Joomla, a Mid-Range CMS
Joomla is a PHP-based CMS that still enjoys widespread use despite its advancing age. In fact, Joomla is popular world-wide, except, oddly, in North America. Joomla, the second-most used CMS, is losing ground to front-runner WordPress, not due to any intrinsic problem but simply because of WordPress’s growing popularity. Joomla sits mid-way between WordPress and Drupal: more versatile than the former, less complex than the latter.
Joomla was born in 2005 when it forked off from Mambo, a now-defunct CMS released in 2002. The split occurred when members of the Mambo Open Source team disagreed on ownership of the brand and interpretations of the open-source concept. The dissenting members of the team created a not-for-profit company pointedly called Open Source Matters (“OSM”) to release Joomla, from the Swahili word “jumla” (an East African Bantu language), meaning sum, assembly, whole. Version 1.0, launched on September 2, 2005, was in fact a rebranding of the latest version of Mambo.
Joomla competently handles multiple languages and versions while providing granular access control lists (ACLs) which, combined with superior user management, meets the needs of groups and enterprises that don’t require sophisticated workflows. User authentification is possible through a choice of protocols, such as LDAP, OpenID, and even Gmail.
The backend is clean and tidy but sometimes perplexing, with simple actions requiring special training in Joomla logic. Also, navigation isn’t the most intuitive. Joomla isn’t as user-friendly as WordPress; integrators and developers quickly discover that Joomla’s complex structure requires a steep learning curve before they can start personalizing. To make matters worse, OSM’s documentation is not the best, and rarely keeps up. For example, Joomla newcomers will find that the tutorials are almost always “under construction”, with the latest version dating back to… two years ago.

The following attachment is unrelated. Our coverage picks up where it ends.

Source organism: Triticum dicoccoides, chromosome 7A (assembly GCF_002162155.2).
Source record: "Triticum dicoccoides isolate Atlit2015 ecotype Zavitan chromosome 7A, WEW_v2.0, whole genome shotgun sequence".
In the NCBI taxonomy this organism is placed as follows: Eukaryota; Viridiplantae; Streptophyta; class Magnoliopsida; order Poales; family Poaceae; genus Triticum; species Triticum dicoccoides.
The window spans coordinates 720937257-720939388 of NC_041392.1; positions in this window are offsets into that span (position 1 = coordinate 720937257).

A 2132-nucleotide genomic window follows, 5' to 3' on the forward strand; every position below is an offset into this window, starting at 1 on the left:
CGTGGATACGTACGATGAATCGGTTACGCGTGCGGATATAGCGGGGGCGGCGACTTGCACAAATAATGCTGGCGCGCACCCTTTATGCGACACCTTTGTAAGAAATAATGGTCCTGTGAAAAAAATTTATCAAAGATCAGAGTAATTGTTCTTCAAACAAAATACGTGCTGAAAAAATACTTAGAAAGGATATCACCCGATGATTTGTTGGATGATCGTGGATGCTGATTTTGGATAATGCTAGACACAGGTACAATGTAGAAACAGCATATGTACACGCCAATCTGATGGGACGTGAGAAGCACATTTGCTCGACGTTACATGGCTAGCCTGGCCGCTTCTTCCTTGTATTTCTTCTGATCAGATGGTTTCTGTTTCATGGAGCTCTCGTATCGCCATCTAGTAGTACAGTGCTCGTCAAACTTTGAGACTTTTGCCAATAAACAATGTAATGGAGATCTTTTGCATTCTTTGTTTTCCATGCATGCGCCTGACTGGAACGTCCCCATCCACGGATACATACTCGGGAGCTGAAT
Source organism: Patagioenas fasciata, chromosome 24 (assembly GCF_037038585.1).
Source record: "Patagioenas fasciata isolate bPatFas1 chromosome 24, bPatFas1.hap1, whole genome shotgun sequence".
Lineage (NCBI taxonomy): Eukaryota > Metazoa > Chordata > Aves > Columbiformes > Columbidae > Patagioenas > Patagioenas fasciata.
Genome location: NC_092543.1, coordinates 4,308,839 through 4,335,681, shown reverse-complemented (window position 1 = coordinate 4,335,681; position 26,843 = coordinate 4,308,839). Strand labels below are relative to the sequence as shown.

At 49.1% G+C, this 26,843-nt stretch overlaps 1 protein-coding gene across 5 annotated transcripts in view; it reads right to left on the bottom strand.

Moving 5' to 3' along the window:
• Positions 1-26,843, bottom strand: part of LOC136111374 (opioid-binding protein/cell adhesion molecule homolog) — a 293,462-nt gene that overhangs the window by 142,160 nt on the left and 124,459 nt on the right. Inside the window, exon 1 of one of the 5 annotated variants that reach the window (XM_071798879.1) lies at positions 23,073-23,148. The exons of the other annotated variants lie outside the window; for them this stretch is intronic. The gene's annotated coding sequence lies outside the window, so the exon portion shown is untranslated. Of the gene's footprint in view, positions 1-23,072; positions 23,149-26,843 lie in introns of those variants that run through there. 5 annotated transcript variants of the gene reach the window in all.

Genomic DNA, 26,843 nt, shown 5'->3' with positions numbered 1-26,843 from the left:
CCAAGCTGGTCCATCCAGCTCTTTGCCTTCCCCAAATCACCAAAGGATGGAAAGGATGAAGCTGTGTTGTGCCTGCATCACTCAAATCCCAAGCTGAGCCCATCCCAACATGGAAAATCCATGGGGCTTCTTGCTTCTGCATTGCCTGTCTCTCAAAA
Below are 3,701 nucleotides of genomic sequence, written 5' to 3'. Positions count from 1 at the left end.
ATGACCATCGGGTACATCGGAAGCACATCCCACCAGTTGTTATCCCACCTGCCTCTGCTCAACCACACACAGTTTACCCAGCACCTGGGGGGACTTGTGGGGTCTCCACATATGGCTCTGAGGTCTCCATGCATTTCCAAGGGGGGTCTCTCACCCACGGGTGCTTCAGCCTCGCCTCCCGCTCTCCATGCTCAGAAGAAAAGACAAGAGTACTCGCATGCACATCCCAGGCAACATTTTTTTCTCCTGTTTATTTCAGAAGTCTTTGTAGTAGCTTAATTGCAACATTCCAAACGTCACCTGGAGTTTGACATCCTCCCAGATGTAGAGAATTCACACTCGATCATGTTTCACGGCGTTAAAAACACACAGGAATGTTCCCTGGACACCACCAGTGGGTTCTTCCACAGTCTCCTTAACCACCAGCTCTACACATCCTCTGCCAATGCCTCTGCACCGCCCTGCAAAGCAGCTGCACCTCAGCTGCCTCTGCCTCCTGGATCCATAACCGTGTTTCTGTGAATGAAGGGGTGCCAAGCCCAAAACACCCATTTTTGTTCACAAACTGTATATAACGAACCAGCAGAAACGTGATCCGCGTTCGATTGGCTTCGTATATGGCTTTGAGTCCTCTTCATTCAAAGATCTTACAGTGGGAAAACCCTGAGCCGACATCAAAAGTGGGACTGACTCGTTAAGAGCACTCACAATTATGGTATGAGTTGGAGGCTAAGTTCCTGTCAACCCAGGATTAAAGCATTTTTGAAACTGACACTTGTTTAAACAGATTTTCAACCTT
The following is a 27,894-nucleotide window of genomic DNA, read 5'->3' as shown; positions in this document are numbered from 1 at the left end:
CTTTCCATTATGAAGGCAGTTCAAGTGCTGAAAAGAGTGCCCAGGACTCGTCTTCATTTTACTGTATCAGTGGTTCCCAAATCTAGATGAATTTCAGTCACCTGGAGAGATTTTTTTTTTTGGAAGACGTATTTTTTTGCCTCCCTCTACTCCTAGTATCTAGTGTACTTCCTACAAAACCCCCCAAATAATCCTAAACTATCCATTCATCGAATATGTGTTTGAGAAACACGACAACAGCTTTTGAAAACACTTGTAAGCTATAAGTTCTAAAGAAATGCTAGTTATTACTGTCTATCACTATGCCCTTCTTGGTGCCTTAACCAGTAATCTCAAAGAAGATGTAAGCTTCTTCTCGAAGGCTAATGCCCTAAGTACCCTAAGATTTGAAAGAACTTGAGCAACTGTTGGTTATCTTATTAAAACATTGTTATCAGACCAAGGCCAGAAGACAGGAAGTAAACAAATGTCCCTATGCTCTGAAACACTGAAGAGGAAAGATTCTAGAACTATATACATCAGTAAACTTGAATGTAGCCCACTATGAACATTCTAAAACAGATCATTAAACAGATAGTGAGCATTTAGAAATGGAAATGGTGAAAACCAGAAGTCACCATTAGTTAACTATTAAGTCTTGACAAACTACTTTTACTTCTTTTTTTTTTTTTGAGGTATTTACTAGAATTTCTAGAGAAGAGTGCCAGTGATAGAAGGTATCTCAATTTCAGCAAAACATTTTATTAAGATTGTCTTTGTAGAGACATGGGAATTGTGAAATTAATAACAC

Compared to WordPress, Joomla is a true, versatile CMS designed without the constraints of blog logic. Complex file systems are easy to set up, posts and pages are not differentiated, and visible content can be defined on a page-by-page basis (for example, author’s name, publication date).
Joomla is much more powerful and granular than WordPress on many levels, but the flip side is that it is so much more complex, both for posters and for administrators or developers. The administrative interface would gain from further user-experience-focused design work, though, in fairness, the CMS has come a long way over the last few years.
One of Joomla’s best features is its vibrant, open and welcoming worldwide community. Its forum is quick to answer questions, and sub-forums have developed in many languages, the most active being Danish, Swedish, Thai and Arabic. One of Joomla’s weaknesses seems to be a lack of vision, dynamism, and clear direction.
To help you decide if Joomla is for you, OSM offers a free 90-day hosted trial period, which gives you plenty of time to make up your mind while avoiding the hassle of installing. A 90-minute trial is also available absolutely registration-free.
In short, Joomla is the Swiss Army Knife of CMSs: jack-of-all-trades, master of none. As a compromise solution, it will appeal to those who find WordPress too flimsy and Drupal too heavy.
“Joomla ! la la - It’s a Geek Thing!” (2010), rap song by TurtleApps.